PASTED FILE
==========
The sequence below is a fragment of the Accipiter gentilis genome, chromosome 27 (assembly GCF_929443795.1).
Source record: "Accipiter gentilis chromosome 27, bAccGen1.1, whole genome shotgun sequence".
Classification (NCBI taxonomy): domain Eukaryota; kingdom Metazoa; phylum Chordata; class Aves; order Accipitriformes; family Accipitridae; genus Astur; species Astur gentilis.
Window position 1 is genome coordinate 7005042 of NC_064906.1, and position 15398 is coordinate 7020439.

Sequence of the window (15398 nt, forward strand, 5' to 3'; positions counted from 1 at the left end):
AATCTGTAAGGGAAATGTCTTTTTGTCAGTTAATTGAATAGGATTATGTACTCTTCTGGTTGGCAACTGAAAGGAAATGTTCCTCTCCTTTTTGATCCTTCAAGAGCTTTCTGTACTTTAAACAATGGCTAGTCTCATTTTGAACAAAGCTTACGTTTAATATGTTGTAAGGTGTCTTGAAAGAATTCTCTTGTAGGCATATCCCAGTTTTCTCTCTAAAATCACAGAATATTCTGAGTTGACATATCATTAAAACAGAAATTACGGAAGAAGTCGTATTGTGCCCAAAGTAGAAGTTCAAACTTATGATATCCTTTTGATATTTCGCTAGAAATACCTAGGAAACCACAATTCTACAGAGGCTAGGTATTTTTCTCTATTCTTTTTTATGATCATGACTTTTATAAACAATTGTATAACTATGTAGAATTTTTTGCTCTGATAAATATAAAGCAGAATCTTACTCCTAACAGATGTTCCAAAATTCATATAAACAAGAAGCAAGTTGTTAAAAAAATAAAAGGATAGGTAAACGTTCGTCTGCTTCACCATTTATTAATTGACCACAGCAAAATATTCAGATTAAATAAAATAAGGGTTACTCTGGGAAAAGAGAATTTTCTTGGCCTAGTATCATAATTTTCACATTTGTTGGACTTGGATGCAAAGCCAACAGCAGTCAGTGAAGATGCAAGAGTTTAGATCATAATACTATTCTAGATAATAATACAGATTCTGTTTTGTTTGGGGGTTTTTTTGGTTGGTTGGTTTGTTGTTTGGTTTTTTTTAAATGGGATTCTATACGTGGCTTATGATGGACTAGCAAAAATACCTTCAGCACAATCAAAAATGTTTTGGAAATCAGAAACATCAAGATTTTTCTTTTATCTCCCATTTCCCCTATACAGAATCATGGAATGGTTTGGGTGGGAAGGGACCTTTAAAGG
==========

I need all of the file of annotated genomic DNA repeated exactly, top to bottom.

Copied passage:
The sequence below is a fragment of the Accipiter gentilis genome, chromosome 27 (assembly GCF_929443795.1).
Source record: "Accipiter gentilis chromosome 27, bAccGen1.1, whole genome shotgun sequence".
Classification (NCBI taxonomy): domain Eukaryota; kingdom Metazoa; phylum Chordata; class Aves; order Accipitriformes; family Accipitridae; genus Astur; species Astur gentilis.
Window position 1 is genome coordinate 7005042 of NC_064906.1, and position 15398 is coordinate 7020439.

Sequence of the window (15398 nt, forward strand, 5' to 3'; positions counted from 1 at the left end):
AATCTGTAAGGGAAATGTCTTTTTGTCAGTTAATTGAATAGGATTATGTACTCTTCTGGTTGGCAACTGAAAGGAAATGTTCCTCTCCTTTTTGATCCTTCAAGAGCTTTCTGTACTTTAAACAATGGCTAGTCTCATTTTGAACAAAGCTTACGTTTAATATGTTGTAAGGTGTCTTGAAAGAATTCTCTTGTAGGCATATCCCAGTTTTCTCTCTAAAATCACAGAATATTCTGAGTTGACATATCATTAAAACAGAAATTACGGAAGAAGTCGTATTGTGCCCAAAGTAGAAGTTCAAACTTATGATATCCTTTTGATATTTCGCTAGAAATACCTAGGAAACCACAATTCTACAGAGGCTAGGTATTTTTCTCTATTCTTTTTTATGATCATGACTTTTATAAACAATTGTATAACTATGTAGAATTTTTTGCTCTGATAAATATAAAGCAGAATCTTACTCCTAACAGATGTTCCAAAATTCATATAAACAAGAAGCAAGTTGTTAAAAAAATAAAAGGATAGGTAAACGTTCGTCTGCTTCACCATTTATTAATTGACCACAGCAAAATATTCAGATTAAATAAAATAAGGGTTACTCTGGGAAAAGAGAATTTTCTTGGCCTAGTATCATAATTTTCACATTTGTTGGACTTGGATGCAAAGCCAACAGCAGTCAGTGAAGATGCAAGAGTTTAGATCATAATACTATTCTAGATAATAATACAGATTCTGTTTTGTTTGGGGGTTTTTTTGGTTGGTTGGTTTGTTGTTTGGTTTTTTTTAAATGGGATTCTATACGTGGCTTATGATGGACTAGCAAAAATACCTTCAGCACAATCAAAAATGTTTTGGAAATCAGAAACATCAAGATTTTTCTTTTATCTCCCATTTCCCCTATACAGAATCATGGAATGGTTTGGGTGGGAAGGGACCTTTAAAGG